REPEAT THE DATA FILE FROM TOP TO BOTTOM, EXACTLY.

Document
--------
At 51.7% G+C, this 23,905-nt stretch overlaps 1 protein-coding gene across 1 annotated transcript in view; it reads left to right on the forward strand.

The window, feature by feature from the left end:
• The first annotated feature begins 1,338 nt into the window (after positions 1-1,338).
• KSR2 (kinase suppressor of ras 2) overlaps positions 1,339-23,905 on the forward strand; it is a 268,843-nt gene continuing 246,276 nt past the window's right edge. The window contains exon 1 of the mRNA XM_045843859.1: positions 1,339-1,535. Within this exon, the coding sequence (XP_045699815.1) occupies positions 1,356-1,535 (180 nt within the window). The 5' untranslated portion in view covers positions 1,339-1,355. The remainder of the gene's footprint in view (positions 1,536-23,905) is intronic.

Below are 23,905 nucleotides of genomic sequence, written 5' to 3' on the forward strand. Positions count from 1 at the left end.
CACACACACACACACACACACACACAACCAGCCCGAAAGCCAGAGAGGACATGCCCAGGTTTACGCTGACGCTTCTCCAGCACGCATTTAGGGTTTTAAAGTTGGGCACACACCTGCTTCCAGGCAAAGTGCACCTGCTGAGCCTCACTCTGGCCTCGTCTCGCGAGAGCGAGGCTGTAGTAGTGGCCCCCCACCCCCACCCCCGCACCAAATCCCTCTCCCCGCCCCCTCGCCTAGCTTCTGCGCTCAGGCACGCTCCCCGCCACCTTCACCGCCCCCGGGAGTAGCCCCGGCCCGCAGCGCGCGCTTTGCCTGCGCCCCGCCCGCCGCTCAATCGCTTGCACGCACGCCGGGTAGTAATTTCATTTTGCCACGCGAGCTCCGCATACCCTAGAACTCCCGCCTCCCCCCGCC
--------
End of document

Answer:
At 51.7% G+C, this 23,905-nt stretch overlaps 1 protein-coding gene across 1 annotated transcript in view; it reads left to right on the forward strand.

The window, feature by feature from the left end:
• The first annotated feature begins 1,338 nt into the window (after positions 1-1,338).
• KSR2 (kinase suppressor of ras 2) overlaps positions 1,339-23,905 on the forward strand; it is a 268,843-nt gene continuing 246,276 nt past the window's right edge. The window contains exon 1 of the mRNA XM_045843859.1: positions 1,339-1,535. Within this exon, the coding sequence (XP_045699815.1) occupies positions 1,356-1,535 (180 nt within the window). The 5' untranslated portion in view covers positions 1,339-1,355. The remainder of the gene's footprint in view (positions 1,536-23,905) is intronic.

Below are 23,905 nucleotides of genomic sequence, written 5' to 3' on the forward strand. Positions count from 1 at the left end.
CACACACACACACACACACACACACAACCAGCCCGAAAGCCAGAGAGGACATGCCCAGGTTTACGCTGACGCTTCTCCAGCACGCATTTAGGGTTTTAAAGTTGGGCACACACCTGCTTCCAGGCAAAGTGCACCTGCTGAGCCTCACTCTGGCCTCGTCTCGCGAGAGCGAGGCTGTAGTAGTGGCCCCCCACCCCCACCCCCGCACCAAATCCCTCTCCCCGCCCCCTCGCCTAGCTTCTGCGCTCAGGCACGCTCCCCGCCACCTTCACCGCCCCCGGGAGTAGCCCCGGCCCGCAGCGCGCGCTTTGCCTGCGCCCCGCCCGCCGCTCAATCGCTTGCACGCACGCCGGGTAGTAATTTCATTTTGCCACGCGAGCTCCGCATACCCTAGAACTCCCGCCTCCCCCCGCC